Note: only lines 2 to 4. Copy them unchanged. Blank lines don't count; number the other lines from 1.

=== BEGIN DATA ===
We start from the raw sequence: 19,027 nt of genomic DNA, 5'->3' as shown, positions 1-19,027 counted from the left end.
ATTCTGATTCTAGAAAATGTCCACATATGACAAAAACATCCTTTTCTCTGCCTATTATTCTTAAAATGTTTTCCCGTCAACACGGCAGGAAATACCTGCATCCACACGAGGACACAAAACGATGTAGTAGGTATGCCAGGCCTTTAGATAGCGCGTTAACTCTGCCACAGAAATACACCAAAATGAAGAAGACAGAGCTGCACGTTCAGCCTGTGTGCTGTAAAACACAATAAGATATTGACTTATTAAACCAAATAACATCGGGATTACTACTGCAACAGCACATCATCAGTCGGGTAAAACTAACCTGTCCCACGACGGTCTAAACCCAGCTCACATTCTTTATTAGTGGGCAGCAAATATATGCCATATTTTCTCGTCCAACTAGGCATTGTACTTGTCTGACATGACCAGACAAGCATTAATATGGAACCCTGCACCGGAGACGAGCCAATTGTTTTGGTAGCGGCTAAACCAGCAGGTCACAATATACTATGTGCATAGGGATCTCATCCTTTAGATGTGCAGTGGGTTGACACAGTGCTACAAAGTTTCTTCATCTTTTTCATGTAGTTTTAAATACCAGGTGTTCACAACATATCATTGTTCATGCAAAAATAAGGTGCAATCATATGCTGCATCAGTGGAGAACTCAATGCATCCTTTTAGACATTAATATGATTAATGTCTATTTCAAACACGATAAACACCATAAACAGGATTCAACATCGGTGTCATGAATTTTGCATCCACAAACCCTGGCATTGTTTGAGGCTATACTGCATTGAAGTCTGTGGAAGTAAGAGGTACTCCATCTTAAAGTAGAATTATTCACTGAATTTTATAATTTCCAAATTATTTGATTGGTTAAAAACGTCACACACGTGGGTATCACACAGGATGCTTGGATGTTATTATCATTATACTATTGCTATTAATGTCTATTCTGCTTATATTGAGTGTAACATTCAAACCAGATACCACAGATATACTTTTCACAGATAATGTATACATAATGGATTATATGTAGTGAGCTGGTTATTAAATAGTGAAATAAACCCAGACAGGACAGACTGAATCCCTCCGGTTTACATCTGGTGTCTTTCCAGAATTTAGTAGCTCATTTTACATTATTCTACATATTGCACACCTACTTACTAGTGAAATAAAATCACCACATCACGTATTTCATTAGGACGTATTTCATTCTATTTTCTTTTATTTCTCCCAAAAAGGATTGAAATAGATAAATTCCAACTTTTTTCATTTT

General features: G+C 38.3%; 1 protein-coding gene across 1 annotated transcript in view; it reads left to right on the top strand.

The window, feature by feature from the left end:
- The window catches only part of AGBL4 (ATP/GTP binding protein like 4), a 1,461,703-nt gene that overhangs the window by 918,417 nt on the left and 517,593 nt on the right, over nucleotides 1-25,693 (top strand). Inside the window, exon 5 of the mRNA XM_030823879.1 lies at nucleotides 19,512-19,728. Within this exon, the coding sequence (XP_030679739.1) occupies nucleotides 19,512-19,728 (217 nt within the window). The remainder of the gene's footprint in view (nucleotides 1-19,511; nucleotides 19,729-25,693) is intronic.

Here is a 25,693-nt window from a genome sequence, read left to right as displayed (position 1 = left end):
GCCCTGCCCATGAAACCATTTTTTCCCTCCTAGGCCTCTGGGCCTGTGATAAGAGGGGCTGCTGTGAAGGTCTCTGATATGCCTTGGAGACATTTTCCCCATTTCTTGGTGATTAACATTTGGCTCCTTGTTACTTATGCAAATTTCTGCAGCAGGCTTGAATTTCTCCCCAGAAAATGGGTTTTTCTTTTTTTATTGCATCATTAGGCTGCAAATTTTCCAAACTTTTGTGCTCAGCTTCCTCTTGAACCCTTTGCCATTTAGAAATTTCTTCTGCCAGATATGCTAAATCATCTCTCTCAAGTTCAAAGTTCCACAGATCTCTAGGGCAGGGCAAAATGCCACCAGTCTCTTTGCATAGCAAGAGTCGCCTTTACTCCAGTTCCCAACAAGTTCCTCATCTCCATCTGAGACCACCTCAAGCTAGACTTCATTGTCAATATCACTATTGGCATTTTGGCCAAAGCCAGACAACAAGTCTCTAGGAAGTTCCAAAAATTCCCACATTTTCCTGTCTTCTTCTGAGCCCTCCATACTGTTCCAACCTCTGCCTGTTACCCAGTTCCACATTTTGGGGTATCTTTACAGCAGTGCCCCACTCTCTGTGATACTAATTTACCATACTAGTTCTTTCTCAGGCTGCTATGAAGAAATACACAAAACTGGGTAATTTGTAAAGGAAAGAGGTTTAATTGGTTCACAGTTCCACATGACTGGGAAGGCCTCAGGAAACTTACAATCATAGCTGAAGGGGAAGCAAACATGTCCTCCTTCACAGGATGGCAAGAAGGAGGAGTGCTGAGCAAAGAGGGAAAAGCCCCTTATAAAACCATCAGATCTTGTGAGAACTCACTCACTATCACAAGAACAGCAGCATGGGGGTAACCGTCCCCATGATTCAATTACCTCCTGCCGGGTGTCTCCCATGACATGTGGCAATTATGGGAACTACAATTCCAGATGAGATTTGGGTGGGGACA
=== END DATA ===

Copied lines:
ATTCTGATTCTAGAAAATGTCCACATATGACAAAAACATCCTTTTCTCTGCCTATTATTCTTAAAATGTTTTCCCGTCAACACGGCAGGAAATACCTGCATCCACACGAGGACACAAAACGATGTAGTAGGTATGCCAGGCCTTTAGATAGCGCGTTAACTCTGCCACAGAAATACACCAAAATGAAGAAGACAGAGCTGCACGTTCAGCCTGTGTGCTGTAAAACACAATAAGATATTGACTTATTAAACCAAATAACATCGGGATTACTACTGCAACAGCACATCATCAGTCGGGTAAAACTAACCTGTCCCACGACGGTCTAAACCCAGCTCACATTCTTTATTAGTGGGCAGCAAATATATGCCATATTTTCTCGTCCAACTAGGCATTGTACTTGTCTGACATGACCAGACAAGCATTAATATGGAACCCTGCACCGGAGACGAGCCAATTGTTTTGGTAGCGGCTAAACCAGCAGGTCACAATATACTATGTGCATAGGGATCTCATCCTTTAGATGTGCAGTGGGTTGACACAGTGCTACAAAGTTTCTTCATCTTTTTCATGTAGTTTTAAATACCAGGTGTTCACAACATATCATTGTTCATGCAAAAATAAGGTGCAATCATATGCTGCATCAGTGGAGAACTCAATGCATCCTTTTAGACATTAATATGATTAATGTCTATTTCAAACACGATAAACACCATAAACAGGATTCAACATCGGTGTCATGAATTTTGCATCCACAAACCCTGGCATTGTTTGAGGCTATACTGCATTGAAGTCTGTGGAAGTAAGAGGTACTCCATCTTAAAGTAGAATTATTCACTGAATTTTATAATTTCCAAATTATTTGATTGGTTAAAAACGTCACACACGTGGGTATCACACAGGATGCTTGGATGTTATTATCATTATACTATTGCTATTAATGTCTATTCTGCTTATATTGAGTGTAACATTCAAACCAGATACCACAGATATACTTTTCACAGATAATGTATACATAATGGATTATATGTAGTGAGCTGGTTATTAAATAGTGAAATAAACCCAGACAGGACAGACTGAATCCCTCCGGTTTACATCTGGTGTCTTTCCAGAATTTAGTAGCTCATTTTACATTATTCTACATATTGCACACCTACTTACTAGTGAAATAAAATCACCACATCACGTATTTCATTAGGACGTATTTCATTCTATTTTCTTTTATTTCTCCCAAAAAGGATTGAAATAGATAAATTCCAACTTTTTTCATTTT

General features: G+C 38.3%; 1 protein-coding gene across 1 annotated transcript in view; it reads left to right on the top strand.

The window, feature by feature from the left end: